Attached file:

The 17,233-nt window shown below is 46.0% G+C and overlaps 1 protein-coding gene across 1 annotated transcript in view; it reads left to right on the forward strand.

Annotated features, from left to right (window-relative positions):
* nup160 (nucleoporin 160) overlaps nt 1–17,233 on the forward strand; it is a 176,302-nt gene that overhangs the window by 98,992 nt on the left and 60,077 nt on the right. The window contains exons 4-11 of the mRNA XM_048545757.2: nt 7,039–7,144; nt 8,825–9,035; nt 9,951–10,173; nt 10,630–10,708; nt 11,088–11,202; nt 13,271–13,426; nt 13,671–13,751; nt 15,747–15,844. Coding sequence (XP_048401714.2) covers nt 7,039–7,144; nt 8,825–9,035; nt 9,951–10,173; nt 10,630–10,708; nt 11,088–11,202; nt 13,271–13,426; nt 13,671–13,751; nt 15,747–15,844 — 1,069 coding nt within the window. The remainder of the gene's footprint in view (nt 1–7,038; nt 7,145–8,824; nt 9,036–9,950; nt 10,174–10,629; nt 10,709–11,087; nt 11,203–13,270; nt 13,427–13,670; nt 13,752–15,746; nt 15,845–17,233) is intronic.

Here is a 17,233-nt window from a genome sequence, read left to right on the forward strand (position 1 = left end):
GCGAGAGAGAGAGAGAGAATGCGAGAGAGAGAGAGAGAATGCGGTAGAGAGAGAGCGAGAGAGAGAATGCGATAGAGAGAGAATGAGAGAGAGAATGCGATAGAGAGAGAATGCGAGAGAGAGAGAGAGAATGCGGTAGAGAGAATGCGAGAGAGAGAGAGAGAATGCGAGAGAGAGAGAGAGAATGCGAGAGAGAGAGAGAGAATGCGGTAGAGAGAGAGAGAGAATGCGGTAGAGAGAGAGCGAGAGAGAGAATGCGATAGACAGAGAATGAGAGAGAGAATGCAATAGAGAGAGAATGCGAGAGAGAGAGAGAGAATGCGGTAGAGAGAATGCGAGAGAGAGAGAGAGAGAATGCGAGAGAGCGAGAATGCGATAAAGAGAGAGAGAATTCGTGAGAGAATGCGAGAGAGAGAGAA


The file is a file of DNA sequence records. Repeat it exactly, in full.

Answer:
The 17,233-nt window shown below is 46.0% G+C and overlaps 1 protein-coding gene across 1 annotated transcript in view; it reads left to right on the forward strand.

Annotated features, from left to right (window-relative positions):
* nup160 (nucleoporin 160) overlaps nt 1–17,233 on the forward strand; it is a 176,302-nt gene that overhangs the window by 98,992 nt on the left and 60,077 nt on the right. The window contains exons 4-11 of the mRNA XM_048545757.2: nt 7,039–7,144; nt 8,825–9,035; nt 9,951–10,173; nt 10,630–10,708; nt 11,088–11,202; nt 13,271–13,426; nt 13,671–13,751; nt 15,747–15,844. Coding sequence (XP_048401714.2) covers nt 7,039–7,144; nt 8,825–9,035; nt 9,951–10,173; nt 10,630–10,708; nt 11,088–11,202; nt 13,271–13,426; nt 13,671–13,751; nt 15,747–15,844 — 1,069 coding nt within the window. The remainder of the gene's footprint in view (nt 1–7,038; nt 7,145–8,824; nt 9,036–9,950; nt 10,174–10,629; nt 10,709–11,087; nt 11,203–13,270; nt 13,427–13,670; nt 13,752–15,746; nt 15,845–17,233) is intronic.

Here is a 17,233-nt window from a genome sequence, read left to right on the forward strand (position 1 = left end):
GCGAGAGAGAGAGAGAGAATGCGAGAGAGAGAGAGAGAATGCGGTAGAGAGAGAGCGAGAGAGAGAATGCGATAGAGAGAGAATGAGAGAGAGAATGCGATAGAGAGAGAATGCGAGAGAGAGAGAGAGAATGCGGTAGAGAGAATGCGAGAGAGAGAGAGAGAATGCGAGAGAGAGAGAGAGAATGCGAGAGAGAGAGAGAGAATGCGGTAGAGAGAGAGAGAGAATGCGGTAGAGAGAGAGCGAGAGAGAGAATGCGATAGACAGAGAATGAGAGAGAGAATGCAATAGAGAGAGAATGCGAGAGAGAGAGAGAGAATGCGGTAGAGAGAATGCGAGAGAGAGAGAGAGAGAATGCGAGAGAGCGAGAATGCGATAAAGAGAGAGAGAATTCGTGAGAGAATGCGAGAGAGAGAGAA